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Bond Investing

How to Spot the Best Cheap Bonds (And Why Ratings Aren’t Enough)

In the 30 years I’ve been banging around the markets, I’ve seen a lot of blood in the streets because of panic.

Most of that “blood” turned out to be solid moneymaking opportunities for more savvy investors.

“Blood in the streets” is the simple result of out-of-favor companies being panic sold – or when the whole market is in a dump mode. But as I’ve written in the past, it’s also an opportunity if you’re trained to spot it.*

Learning to look for the right kind of out-of-favor buys takes a long time. It isn’t an easy transition. But, if you survive until you get to the point where you can see the opportunity in sell-offs, you can really start making money.

Think of it as buying a winter coat in the summer time. Most people wait until autumn or winter and pay full price for a coat. But the savvy shoppers will look to find a comparable coat for half the price in July.

The Same Goes for Stocks and Bonds…

This is as true for bonds as it is for stocks. But bonds in out-of-favor companies offer a lot of opportunity and a lot more predictability – along with faster rebound times, too.

In the current market, companies in the business of energy, printing, tech and paper are some of the most unwanted of the street. But some of them can offer big – perhaps very big – paydays.

Not every cheap bond is a good one, though. There are plenty of cheap bonds you should stay away from. These, like some beaten-down stocks, can be costly value traps if you pick the wrong ones. And the wrong one is usually the highflier that catches the eye of rate pigs.

Below is one out-of-favor bond that looks bad and then one that looks much more attractive… You’ll see that just relying on the ratings isn’t enough.

Out of Favor Bond: Ultra Petrol (Cusip: 90400XAC8)

This company supplies barge and ship support to oil and gas developers and drillers. As with many energy-related companies, this one really was smacked by lower gas and oil prices.

It was a B- rated bond, which isn’t bad. And it sported a 9% coupon that matured in 11/24/14, which we could have bought for 88. There was a call on 8/12 at 101.5 that, if it were called, would have paid us 211%. Ding, ding, ding, big payday!

This normally would look like the perfect bond for us; a very short maturity, a very high annual return of about 15% and a very, very high yield to call, all at a discount. All the right parts!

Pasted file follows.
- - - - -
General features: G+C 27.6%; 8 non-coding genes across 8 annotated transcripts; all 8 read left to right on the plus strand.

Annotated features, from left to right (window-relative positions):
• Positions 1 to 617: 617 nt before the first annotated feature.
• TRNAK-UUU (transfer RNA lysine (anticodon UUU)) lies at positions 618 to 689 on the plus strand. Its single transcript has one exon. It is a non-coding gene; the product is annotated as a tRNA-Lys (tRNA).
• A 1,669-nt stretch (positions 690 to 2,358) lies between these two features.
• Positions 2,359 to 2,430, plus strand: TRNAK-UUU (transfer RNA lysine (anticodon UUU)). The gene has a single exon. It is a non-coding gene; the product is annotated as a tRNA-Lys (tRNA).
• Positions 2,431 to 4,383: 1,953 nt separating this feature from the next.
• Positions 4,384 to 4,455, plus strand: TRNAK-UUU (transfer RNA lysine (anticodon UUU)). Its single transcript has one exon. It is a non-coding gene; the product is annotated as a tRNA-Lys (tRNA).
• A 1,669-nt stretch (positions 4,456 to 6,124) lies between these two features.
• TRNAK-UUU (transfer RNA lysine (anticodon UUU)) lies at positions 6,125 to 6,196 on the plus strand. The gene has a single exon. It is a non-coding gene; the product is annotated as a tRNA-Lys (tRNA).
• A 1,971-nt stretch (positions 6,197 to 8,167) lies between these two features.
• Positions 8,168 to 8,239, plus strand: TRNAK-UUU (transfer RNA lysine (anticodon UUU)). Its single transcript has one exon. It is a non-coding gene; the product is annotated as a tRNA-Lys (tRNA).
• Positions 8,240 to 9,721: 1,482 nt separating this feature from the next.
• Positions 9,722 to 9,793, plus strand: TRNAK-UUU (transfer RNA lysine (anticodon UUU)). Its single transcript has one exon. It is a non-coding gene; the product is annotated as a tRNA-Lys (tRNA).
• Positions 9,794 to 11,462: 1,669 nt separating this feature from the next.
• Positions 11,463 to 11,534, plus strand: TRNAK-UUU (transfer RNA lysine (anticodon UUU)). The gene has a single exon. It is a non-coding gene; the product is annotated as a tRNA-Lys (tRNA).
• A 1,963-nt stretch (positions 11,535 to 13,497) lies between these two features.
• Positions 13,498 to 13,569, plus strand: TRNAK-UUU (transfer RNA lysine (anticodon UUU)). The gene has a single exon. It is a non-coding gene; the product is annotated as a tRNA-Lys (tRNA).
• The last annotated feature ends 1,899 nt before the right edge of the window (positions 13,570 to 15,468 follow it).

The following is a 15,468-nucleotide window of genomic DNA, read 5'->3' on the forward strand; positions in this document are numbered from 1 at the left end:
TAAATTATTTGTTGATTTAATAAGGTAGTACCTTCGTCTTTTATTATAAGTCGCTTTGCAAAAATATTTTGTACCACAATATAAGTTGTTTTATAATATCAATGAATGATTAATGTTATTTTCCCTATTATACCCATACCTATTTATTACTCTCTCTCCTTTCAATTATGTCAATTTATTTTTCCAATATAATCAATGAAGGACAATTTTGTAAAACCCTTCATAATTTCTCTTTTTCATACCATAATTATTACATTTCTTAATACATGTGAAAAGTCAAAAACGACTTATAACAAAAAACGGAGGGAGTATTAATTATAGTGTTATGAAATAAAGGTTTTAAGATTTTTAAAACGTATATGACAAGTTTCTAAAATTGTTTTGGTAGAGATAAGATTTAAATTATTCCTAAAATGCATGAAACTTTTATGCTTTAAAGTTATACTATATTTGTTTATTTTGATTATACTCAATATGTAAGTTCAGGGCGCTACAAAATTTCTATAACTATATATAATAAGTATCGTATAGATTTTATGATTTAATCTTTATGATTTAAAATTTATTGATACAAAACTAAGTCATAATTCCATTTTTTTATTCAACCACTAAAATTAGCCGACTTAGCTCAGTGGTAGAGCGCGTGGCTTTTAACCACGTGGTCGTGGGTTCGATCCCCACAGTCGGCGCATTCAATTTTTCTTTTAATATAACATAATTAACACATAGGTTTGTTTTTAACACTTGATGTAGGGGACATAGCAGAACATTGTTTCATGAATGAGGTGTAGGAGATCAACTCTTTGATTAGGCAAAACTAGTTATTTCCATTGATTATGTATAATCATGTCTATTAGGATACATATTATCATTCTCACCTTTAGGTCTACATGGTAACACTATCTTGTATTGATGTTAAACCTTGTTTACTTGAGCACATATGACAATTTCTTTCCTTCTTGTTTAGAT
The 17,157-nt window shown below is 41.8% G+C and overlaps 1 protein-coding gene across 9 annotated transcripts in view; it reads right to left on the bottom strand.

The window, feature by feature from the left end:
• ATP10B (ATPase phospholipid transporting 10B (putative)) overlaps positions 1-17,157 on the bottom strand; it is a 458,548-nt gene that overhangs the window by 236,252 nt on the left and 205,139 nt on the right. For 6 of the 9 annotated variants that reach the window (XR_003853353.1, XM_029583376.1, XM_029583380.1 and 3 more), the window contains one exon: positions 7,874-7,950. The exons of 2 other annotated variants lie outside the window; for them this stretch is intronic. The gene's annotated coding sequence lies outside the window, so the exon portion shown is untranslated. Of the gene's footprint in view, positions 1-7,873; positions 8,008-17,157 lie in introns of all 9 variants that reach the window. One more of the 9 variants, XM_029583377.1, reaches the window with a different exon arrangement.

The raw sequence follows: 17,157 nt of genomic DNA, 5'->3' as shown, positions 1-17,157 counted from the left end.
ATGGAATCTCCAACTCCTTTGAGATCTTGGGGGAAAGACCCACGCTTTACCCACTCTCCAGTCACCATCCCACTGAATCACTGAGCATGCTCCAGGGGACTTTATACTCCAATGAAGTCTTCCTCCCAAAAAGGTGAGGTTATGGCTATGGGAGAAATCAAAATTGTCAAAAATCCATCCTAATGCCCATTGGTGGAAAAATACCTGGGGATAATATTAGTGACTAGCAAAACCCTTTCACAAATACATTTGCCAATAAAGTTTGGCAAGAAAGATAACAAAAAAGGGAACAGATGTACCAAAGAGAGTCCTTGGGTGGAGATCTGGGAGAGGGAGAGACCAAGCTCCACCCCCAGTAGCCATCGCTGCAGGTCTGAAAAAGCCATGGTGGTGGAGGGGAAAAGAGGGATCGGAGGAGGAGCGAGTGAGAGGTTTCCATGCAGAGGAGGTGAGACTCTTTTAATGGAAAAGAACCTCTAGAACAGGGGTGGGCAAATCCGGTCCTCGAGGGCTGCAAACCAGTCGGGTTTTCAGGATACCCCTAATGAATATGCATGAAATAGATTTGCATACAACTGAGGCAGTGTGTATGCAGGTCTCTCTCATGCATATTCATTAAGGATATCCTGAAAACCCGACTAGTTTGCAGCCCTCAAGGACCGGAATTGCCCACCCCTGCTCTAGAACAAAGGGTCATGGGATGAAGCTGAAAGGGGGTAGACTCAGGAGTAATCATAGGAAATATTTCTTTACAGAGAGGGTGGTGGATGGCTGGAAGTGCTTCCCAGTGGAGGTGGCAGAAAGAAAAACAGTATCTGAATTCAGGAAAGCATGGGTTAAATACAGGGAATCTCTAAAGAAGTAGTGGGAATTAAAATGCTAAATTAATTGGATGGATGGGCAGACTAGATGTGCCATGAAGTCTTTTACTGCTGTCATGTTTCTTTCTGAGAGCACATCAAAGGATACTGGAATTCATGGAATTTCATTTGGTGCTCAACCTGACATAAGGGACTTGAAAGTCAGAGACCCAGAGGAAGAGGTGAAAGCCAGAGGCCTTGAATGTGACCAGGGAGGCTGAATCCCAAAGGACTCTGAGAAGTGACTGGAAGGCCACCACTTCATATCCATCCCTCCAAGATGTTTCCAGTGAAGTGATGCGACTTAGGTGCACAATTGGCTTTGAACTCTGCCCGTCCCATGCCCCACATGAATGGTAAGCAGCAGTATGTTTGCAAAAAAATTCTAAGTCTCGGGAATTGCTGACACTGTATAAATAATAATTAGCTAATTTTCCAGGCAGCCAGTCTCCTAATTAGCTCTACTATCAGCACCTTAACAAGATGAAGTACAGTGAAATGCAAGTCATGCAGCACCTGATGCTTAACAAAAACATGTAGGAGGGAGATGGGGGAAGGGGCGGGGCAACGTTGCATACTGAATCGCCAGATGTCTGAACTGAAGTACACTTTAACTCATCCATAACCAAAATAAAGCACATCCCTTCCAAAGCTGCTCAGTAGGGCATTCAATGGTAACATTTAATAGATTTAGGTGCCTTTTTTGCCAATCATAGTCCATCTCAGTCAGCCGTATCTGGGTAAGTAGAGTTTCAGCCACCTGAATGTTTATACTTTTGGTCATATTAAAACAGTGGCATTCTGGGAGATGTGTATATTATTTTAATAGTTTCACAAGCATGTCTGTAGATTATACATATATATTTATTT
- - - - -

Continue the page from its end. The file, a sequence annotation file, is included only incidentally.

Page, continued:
But, as a friend of mine in the real estate business says, “Check the bones.”

This company had missed its earnings for several of the last four quarters.

But here were the real warning signs for Ultra Petrol:

  • It’s a micro-micro-cap company with a market cap of just $41.37 million.
  • At the time, it had a negative profit margin.
  • It was saddled with $545 million in debt, only $310 million in annual revenue and only $24 million in cash.

How did it get a B- rating? No idea, this was most likely a wreck looking for a place to happen.

Too many investors go out hunting for big yields like this one only to get bad news from the company long after the time to make changes.

Did this mean it’d definitely default? Not necessarily! But why take the risk when there are other great bonds that have a much better chance of giving you a nice smooth ride? For instance…

Be Very Selective When Bottom Fishing

While it’s nice to go out hunting for the big payers, it’s also comforting to not get too aggressive in your choices. Look at more than the annual yield and the rating.

Don’t be a rate pig. They always get slaughtered. A rate pig goes for the highest yield and ignores the other factors. We all have a rate pig in in us, some of us are just better at controlling it than others.

Do the footwork! Look at all the key indicators and fight the urge to play catch-up ball. We have all been beaten up and starved by this income market. Rushing things or forcing choices will only make it worse.

“Keep it real” and back it up with solid numbers and you’ll have a much nicer financial future ahead of you.

Good Investing,



*The views and opinions expressed in this article are those of the author and do not necessarily reflect the official position of professional analysts.


Somewhat of a renaissance man, Steve worked as a professional broker and has been an active trader of bonds for more than two decades, specializing in ultra-short-maturity corporate bonds. But before entering the investment industry, Steve was a naval aviator, flying fixed-and rotary-winged aircrafts, and also served as a surface warfare officer. Steve’s regular video series featured on Wealthy Retirement called “Slap in the Face” Award is some the most amusing investment content we republish.

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